Monday, 29 April 2013

Eagle Learns about Leks

Wow. An amazing sight very early this morning. While out counting black grouse lekking (displaying) as part of ongoing monitoring, a juvenile golden eagle appeared. The black grouse all disappeared in a flash and the young eagle didn't catch one, but it hung around. The urge to lek is so strong in the male black grouse that they started coming back fairly soon and the eagle had another swoop in.
A young eagle - note the white tail and white undersides to its wings

A male black grouse at a lek. An easy target???

I watched for about half an hour and the eagle had no luck. Black grouse are generally only occasional prey for an eagle, but if this one does learn to catch them, then he has breakfast lined up every spring as the birds not only congregate but make a bubbling call as well, alerting the eagle to where they are. However, as eagles are generally lazy hunters it might well be that it's all too much hassle.

Wednesday, 17 April 2013

Snow Melt Adds To Heavy Rainfall

The weather has been very wet here since the early hours of Sunday morning. Heavy rainfall combined with milder temperatures has meant that much of the snow from the higher ground has been melting, swelling the rivers and burns and making them run in high spate. You can see from the picture and video below just what a difference this can make

A tranquil view of Gilbert's Bridge in Glen Tilt on a 'normal' day.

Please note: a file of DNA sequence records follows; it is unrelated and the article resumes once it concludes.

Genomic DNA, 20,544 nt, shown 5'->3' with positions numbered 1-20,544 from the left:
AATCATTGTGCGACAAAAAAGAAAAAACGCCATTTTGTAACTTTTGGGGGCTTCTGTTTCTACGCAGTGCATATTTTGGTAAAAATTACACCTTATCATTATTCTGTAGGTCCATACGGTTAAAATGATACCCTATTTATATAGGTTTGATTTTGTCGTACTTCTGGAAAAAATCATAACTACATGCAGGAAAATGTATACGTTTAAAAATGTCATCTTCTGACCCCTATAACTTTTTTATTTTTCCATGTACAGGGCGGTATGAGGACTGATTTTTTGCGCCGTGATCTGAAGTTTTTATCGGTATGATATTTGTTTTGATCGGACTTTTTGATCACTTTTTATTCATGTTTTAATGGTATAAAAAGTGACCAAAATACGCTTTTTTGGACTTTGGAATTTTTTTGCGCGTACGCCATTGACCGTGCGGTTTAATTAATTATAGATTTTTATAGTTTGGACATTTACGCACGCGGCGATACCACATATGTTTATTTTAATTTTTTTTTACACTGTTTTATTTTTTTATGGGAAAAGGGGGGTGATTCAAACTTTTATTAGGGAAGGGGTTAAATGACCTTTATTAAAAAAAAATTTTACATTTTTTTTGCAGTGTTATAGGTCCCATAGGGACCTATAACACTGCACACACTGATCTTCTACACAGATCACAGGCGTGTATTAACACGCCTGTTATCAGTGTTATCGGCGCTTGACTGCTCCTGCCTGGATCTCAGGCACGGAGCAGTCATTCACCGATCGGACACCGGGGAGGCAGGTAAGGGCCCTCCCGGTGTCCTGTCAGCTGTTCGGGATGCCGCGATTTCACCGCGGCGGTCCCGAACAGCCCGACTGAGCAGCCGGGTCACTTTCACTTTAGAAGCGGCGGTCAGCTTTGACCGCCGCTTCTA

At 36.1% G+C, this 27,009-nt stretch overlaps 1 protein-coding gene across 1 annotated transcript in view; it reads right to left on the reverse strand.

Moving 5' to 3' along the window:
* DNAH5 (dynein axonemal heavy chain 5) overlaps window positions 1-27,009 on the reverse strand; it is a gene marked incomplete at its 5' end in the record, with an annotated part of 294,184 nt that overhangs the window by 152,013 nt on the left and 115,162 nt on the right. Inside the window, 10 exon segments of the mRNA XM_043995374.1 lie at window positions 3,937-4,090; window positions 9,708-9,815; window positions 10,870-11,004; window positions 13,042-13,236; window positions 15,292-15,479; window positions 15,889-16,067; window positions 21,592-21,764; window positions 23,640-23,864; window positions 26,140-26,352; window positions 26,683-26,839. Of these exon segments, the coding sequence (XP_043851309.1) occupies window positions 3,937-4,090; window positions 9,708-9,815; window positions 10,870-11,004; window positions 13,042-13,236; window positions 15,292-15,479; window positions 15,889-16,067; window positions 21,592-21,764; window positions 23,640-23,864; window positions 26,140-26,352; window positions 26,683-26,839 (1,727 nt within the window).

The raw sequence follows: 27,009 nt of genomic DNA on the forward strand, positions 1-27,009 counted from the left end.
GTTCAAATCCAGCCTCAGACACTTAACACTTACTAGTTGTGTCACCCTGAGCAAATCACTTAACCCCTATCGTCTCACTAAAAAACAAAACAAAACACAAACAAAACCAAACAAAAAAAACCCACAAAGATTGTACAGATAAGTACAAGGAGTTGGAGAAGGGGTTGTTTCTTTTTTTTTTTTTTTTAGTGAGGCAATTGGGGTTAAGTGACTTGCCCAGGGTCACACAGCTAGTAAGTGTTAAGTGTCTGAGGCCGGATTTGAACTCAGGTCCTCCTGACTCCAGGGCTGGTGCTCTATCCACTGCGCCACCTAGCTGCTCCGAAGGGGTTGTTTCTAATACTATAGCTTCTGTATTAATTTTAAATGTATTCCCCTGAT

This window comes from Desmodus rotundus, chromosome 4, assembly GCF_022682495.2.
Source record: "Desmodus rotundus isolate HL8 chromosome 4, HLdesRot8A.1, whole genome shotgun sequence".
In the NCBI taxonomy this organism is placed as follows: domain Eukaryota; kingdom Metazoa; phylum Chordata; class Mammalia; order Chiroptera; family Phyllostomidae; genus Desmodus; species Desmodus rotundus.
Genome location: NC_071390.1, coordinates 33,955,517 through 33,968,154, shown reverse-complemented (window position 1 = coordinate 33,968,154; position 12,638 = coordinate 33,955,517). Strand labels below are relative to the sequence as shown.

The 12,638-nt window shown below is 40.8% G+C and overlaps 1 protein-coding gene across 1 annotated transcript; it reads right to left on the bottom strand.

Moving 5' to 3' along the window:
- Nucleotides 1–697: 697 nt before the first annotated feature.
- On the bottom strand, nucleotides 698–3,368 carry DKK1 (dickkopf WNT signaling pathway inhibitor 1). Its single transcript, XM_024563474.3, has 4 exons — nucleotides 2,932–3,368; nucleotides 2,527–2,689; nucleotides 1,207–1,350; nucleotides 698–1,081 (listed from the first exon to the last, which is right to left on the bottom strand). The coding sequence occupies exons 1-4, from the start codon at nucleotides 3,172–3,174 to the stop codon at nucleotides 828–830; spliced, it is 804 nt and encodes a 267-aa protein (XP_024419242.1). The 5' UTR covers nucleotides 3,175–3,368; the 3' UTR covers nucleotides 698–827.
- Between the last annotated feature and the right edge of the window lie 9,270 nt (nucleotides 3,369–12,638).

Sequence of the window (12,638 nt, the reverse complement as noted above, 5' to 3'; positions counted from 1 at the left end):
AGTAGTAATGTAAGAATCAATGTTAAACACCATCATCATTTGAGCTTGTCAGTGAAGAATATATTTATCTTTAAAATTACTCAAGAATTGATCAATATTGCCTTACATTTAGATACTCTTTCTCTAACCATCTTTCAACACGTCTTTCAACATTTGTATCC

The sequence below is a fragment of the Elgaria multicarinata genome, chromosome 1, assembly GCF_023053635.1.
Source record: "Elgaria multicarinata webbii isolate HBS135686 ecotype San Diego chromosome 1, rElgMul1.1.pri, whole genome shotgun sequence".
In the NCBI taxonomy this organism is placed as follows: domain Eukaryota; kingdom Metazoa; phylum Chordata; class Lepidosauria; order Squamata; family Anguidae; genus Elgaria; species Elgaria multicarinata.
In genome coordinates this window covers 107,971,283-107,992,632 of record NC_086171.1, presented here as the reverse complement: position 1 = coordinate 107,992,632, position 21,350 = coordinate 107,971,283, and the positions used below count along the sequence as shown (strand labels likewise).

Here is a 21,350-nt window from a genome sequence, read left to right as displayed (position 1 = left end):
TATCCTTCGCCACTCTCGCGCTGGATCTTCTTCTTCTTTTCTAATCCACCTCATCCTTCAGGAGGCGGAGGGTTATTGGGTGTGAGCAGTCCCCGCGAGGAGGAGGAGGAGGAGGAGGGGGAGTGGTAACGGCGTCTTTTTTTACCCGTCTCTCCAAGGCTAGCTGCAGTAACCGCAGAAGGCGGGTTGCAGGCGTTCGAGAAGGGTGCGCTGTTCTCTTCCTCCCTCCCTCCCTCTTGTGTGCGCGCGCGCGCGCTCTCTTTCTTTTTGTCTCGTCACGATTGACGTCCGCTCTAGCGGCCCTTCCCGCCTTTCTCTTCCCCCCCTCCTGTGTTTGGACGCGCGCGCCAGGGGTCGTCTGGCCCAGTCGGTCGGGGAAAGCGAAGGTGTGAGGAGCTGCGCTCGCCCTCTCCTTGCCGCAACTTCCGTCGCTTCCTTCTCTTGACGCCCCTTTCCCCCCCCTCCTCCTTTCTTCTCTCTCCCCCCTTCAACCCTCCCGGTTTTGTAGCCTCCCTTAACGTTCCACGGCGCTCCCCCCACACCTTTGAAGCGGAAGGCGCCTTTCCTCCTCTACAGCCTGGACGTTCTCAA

The river is relatively calm. in this picture

video
The video above was taken from the top of Gilbert's Bridge on Sunday morning. 
The river was in heavy spate and flowing very fast!


Sunday, 7 April 2013

Lambs and the Springtime

Well it must be spring because the lambs are appearing. The temperatures outside tell us it is still winter, but our cross-breed sheep started lambing last week. It should be a lovely time of year, but unfortunately the extreme cold weather has made things very tough for the ewes and lambs. There is no growth at all of the fresh, nutrient-rich grass which is so important at this time of year for the pregnant and lactating ewes. Our sheep lamb outside and would normally be grazing on the rich, green field now, but instead they are having to make do with winter rations. Some ewes are very hungry, others have re-absorbed lambs or lost them after they have been born. The mothers with triplets are suffering most as they have to give so much to their lambs. It will take some time now for the soil to warm up enough for the grass to grow, and until then we risk losing more lambs every day because the mothers can't provide enough for them. Sad indeed.

Mother and lamb in the 'special care unit'

You can help by keeping disturbance of the sheep to a  minimum by keeping to paths and keeping dogs on leads amongst the sheep.

You can also help struggling our sheep and cattle farmers throughout the country by making an effort to buy British meat.

Let's hope that by the time the Blackface lambs are due in May, things are looking a whole lot better for them.